Prince Harry and Meghan Markle could seek refuge in a royal cottage during the Queen's Platinum Jubilee celebrations – because it's the only way they'll get 24/7 security, experts suggest.
The Duke and Duchess of Sussex have returned to the UK for the celebrations, and will be staying at Frogmore Cottage in Windsor.
The historic Windsor-based cottage was built in 1801, and was listed in Queen Charlotte's 1801 accounts for her garden as having been built for £450 by a Mr Bowen
The couple lost the rights to 24/7 royal security when they stopped being working royals in 2020.
But a royal property such as Frogmore Cottage has such security by virtue of it being part of the royal property portfolio.
And Simon Morgan, a former royal protection officer, told MailOnline: “If they are staying at Frogmore Cottage they are going to be extremely secure there and that may be why they are not doing anything away from the main Platinum Jubilee events because they will not have protection for that.
“The jubilee is one of the highest risk events for years – and the Met have a duty of care to protect those attending, especially the royal family and foreign dignitaries.”
The couple arrived at a London airport today (Wednesday, June 1) along with three-year-old son Archie and 11-month old daughter Lilibet Diana, and are set to stay in Frogmore Cottage.
They are expected to attend a number of events taking place from June 2 to June 5 to celebrate Her Majesty's 70 years on the throne, and security experts reckon they may stay in the cottage besides attending jubilee event.s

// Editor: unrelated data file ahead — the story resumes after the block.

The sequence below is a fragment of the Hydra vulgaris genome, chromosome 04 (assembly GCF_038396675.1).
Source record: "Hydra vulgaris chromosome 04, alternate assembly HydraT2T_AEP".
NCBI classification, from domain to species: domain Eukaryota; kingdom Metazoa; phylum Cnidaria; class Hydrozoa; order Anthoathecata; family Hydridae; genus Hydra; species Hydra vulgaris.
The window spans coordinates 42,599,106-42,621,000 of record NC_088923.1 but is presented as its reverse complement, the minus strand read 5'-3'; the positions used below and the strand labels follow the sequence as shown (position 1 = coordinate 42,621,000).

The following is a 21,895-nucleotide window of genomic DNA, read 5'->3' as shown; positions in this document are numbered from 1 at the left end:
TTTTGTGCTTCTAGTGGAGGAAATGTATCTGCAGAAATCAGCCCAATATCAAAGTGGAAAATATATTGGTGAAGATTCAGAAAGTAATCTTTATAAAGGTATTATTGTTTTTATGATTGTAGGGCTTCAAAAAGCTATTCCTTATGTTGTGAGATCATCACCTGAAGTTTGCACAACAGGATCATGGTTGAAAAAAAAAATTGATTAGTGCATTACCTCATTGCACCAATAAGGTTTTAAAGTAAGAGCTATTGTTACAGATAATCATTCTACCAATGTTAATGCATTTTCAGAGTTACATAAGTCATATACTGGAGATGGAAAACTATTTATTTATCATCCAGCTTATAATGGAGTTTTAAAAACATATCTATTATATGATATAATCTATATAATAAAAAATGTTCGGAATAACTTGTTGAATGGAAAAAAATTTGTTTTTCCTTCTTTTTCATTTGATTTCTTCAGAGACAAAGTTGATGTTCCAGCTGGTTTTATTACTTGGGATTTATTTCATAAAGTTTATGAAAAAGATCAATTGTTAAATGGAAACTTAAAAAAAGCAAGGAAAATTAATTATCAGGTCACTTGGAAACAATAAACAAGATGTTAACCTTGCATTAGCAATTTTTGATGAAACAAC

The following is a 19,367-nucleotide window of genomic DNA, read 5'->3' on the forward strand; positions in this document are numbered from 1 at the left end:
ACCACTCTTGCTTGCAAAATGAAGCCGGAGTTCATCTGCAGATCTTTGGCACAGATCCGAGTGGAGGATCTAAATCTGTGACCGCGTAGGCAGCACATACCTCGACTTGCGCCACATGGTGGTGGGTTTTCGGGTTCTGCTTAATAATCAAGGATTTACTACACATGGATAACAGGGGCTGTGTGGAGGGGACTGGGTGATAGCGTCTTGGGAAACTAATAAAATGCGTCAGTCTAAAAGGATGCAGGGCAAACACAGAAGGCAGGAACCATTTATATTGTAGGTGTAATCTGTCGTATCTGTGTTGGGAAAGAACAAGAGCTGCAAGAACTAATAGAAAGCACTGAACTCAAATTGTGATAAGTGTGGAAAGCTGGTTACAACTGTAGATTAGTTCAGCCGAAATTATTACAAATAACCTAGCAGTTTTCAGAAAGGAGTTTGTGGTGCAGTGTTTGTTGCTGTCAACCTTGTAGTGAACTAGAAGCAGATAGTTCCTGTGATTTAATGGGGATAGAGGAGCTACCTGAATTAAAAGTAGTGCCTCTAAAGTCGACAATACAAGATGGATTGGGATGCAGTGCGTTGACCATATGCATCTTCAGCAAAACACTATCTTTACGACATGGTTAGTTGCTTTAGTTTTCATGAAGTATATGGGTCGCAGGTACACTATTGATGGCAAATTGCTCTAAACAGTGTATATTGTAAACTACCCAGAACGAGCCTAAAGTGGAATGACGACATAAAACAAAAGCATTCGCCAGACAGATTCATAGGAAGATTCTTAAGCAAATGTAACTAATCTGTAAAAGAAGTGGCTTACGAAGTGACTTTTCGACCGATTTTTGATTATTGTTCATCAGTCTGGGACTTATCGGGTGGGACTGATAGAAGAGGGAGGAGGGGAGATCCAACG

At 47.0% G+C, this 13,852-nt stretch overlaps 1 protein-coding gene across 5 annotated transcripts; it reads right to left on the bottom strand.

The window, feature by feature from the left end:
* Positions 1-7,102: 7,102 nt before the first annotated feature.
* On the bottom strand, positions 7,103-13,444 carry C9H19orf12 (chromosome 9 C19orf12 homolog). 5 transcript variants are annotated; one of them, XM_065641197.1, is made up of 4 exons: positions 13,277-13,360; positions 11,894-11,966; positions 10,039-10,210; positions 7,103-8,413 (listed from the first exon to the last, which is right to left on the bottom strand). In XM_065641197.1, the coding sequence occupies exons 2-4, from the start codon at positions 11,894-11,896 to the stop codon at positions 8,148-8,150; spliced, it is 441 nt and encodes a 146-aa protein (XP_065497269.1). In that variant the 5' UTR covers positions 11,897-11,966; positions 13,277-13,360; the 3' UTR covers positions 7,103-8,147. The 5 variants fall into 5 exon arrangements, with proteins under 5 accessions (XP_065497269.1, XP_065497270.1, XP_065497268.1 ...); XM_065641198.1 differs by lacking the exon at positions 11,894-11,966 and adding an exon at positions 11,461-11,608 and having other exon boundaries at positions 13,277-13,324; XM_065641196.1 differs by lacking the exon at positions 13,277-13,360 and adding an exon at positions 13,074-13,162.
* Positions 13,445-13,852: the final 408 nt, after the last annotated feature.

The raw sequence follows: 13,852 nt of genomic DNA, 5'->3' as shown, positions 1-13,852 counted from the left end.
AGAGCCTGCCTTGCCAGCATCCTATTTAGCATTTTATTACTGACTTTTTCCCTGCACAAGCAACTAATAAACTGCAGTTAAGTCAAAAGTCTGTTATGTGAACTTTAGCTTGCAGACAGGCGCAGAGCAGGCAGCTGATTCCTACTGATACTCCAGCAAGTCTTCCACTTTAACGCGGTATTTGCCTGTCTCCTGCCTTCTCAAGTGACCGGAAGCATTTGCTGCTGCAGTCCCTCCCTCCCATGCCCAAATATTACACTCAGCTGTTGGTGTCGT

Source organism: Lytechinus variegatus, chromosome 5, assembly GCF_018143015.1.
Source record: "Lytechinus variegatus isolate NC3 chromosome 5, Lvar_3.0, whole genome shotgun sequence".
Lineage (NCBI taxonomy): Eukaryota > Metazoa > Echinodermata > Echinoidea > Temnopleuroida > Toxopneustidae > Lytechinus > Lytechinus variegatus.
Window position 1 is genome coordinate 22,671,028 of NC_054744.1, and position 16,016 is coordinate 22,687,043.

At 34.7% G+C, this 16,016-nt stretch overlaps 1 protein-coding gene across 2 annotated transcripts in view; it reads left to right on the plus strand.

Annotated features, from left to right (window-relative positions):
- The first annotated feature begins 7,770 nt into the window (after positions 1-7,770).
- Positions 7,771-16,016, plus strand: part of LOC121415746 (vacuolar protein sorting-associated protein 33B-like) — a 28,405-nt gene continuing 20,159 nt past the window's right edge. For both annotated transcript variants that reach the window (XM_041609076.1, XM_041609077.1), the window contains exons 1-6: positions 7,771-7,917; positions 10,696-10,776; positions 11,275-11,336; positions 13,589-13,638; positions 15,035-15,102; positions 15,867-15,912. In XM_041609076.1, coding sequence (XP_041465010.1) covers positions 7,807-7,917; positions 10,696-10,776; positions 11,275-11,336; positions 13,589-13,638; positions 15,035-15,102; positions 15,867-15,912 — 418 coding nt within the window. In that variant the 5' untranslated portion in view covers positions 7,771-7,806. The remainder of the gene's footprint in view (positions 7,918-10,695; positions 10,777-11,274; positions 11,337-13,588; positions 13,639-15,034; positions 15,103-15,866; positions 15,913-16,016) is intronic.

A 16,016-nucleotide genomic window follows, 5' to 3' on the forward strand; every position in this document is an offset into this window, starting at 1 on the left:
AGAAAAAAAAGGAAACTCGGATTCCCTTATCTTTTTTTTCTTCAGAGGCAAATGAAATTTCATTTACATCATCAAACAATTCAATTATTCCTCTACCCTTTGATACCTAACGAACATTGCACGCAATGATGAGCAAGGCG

An earlier statement from the couple read: “Prince Harry and Meghan, The Duke and Duchess of Sussex are excited and honoured to attend The Queen's Platinum Jubilee celebrations this June with their children."
The visit of the California-based royals has been shrouded in speculation and controversy for months following public rows over the family's security arrangements upon their return visit to the UK.
At one point it appeared likely that Harry would make the decision to stay away, as he threatened to sue the Home Office back in January over their refusal to let him take the "unprecedented" step of paying for police to guard him.
Their visit is set to be the first time the Queen meets her great-granddaughter Lilibet, who was born in the US last year. She celebrates her first birthday on Saturday (June 4).
The Daily Star has contacted the couple's representatives for comment.
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